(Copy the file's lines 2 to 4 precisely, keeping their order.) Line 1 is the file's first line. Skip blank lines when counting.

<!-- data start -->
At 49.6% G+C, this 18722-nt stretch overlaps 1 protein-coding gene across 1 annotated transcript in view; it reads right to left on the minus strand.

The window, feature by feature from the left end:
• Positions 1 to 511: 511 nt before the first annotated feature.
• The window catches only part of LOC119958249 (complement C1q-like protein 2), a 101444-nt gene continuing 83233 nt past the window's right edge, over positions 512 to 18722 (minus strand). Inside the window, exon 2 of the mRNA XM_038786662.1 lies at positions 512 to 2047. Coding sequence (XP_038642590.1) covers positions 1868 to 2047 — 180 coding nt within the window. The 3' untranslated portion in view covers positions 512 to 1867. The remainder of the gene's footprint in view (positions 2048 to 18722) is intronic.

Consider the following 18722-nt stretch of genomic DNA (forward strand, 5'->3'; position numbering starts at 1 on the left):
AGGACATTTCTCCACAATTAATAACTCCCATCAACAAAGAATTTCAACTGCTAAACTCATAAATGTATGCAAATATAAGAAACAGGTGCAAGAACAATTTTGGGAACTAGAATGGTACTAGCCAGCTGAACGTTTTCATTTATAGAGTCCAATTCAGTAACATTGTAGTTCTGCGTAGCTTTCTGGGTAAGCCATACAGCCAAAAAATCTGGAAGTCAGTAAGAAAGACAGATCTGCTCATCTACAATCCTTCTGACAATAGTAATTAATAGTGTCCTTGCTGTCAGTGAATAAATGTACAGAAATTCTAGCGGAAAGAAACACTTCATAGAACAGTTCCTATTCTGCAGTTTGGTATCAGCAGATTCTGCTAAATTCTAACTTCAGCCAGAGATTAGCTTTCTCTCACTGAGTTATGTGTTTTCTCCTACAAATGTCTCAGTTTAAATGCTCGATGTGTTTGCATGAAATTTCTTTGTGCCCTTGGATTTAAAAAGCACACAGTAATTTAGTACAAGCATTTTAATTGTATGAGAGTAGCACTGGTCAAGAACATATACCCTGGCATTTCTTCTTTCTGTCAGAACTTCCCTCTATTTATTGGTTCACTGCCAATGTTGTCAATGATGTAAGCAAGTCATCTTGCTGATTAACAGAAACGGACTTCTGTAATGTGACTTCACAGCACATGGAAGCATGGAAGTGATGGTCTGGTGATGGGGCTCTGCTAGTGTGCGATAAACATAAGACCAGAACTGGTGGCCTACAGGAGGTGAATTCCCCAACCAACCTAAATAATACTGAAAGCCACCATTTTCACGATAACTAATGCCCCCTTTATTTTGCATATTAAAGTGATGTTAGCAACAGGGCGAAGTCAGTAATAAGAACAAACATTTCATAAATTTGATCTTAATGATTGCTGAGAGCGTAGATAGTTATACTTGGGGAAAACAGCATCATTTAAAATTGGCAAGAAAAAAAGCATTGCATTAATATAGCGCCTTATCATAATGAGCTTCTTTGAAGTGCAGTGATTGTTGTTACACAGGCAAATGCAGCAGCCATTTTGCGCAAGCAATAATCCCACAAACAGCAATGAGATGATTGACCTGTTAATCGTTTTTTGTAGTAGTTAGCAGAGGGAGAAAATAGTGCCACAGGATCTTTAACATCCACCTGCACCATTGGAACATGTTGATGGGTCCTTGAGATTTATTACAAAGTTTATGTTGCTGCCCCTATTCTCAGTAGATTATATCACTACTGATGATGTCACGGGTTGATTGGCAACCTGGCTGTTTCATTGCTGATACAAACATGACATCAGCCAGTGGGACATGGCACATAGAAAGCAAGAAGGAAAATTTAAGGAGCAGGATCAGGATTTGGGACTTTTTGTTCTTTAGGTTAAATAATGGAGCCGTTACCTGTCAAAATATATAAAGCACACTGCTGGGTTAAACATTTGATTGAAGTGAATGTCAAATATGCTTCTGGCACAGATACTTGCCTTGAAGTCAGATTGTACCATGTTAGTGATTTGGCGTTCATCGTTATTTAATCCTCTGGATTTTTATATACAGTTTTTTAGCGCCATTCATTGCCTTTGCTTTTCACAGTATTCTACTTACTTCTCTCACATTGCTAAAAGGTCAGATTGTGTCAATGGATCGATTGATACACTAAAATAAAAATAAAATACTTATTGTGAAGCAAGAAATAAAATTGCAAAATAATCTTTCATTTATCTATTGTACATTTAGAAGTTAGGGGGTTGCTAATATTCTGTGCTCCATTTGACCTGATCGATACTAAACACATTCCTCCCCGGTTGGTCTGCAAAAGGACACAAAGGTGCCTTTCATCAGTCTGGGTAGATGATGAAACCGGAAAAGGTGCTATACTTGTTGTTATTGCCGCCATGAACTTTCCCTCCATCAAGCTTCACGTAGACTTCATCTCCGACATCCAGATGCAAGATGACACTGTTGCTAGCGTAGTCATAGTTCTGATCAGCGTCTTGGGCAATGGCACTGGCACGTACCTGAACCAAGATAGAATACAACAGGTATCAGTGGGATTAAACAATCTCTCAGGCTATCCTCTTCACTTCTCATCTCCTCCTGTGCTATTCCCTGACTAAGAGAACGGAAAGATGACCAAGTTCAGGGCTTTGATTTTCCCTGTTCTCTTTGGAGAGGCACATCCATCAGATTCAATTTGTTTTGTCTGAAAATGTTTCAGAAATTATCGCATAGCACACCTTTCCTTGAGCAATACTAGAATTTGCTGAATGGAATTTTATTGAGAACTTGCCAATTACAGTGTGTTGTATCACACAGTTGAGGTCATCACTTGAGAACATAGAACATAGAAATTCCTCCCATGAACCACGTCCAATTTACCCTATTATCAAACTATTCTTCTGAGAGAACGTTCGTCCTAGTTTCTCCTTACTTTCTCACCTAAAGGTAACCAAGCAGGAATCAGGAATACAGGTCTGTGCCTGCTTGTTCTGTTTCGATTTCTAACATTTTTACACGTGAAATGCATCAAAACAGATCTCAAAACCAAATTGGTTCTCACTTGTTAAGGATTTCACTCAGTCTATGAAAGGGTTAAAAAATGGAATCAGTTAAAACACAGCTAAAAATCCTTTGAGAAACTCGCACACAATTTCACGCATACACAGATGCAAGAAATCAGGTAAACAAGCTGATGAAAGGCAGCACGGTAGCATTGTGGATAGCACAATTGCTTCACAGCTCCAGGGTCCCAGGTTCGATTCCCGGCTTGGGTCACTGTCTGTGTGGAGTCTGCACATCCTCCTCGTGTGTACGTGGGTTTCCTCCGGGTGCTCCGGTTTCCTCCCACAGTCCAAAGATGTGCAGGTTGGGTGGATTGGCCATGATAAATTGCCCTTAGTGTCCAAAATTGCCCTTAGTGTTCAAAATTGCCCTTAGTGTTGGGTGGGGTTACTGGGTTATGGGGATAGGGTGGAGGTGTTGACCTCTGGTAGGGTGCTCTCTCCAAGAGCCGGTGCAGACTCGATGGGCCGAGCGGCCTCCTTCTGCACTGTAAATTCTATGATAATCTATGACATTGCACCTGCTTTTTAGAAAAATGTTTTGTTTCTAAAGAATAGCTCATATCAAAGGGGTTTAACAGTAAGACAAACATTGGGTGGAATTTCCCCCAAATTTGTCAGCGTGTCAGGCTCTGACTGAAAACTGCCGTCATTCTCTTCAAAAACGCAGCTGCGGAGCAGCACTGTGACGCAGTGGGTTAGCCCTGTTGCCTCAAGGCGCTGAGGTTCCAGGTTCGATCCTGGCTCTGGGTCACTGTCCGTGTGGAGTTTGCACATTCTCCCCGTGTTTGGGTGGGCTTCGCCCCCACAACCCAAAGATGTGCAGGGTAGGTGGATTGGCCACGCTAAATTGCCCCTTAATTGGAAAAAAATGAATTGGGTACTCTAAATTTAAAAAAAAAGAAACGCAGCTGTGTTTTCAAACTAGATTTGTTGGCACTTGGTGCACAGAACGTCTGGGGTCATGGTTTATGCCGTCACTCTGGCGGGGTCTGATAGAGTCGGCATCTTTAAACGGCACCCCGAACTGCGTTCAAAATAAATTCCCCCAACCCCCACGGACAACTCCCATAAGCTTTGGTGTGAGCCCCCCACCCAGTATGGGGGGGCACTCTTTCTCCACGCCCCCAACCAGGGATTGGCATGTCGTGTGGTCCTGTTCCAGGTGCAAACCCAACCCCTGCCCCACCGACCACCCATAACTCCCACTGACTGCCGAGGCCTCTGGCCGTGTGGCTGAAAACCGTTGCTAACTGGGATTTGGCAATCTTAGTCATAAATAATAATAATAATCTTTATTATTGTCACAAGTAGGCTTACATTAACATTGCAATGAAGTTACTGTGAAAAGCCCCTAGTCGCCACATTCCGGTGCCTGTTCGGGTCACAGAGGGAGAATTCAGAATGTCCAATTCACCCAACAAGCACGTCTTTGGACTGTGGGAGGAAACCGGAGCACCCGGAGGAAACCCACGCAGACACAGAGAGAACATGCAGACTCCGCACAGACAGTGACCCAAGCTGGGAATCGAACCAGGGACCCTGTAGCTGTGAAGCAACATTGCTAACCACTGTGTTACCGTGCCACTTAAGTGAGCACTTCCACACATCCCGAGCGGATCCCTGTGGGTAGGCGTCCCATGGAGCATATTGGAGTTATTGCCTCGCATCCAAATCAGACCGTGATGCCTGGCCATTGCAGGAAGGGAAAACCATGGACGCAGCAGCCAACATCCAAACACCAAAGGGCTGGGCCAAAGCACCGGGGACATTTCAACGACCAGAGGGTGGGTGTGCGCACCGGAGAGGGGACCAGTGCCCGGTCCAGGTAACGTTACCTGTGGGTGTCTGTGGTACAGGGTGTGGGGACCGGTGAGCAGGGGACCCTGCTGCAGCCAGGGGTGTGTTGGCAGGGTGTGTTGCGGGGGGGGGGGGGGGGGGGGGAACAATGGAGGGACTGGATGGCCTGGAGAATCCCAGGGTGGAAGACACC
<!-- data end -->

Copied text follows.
The window, feature by feature from the left end:
• Positions 1 to 511: 511 nt before the first annotated feature.
• The window catches only part of LOC119958249 (complement C1q-like protein 2), a 101444-nt gene continuing 83233 nt past the window's right edge, over positions 512 to 18722 (minus strand). Inside the window, exon 2 of the mRNA XM_038786662.1 lies at positions 512 to 2047. Coding sequence (XP_038642590.1) covers positions 1868 to 2047 — 180 coding nt within the window. The 3' untranslated portion in view covers positions 512 to 1867. The remainder of the gene's footprint in view (positions 2048 to 18722) is intronic.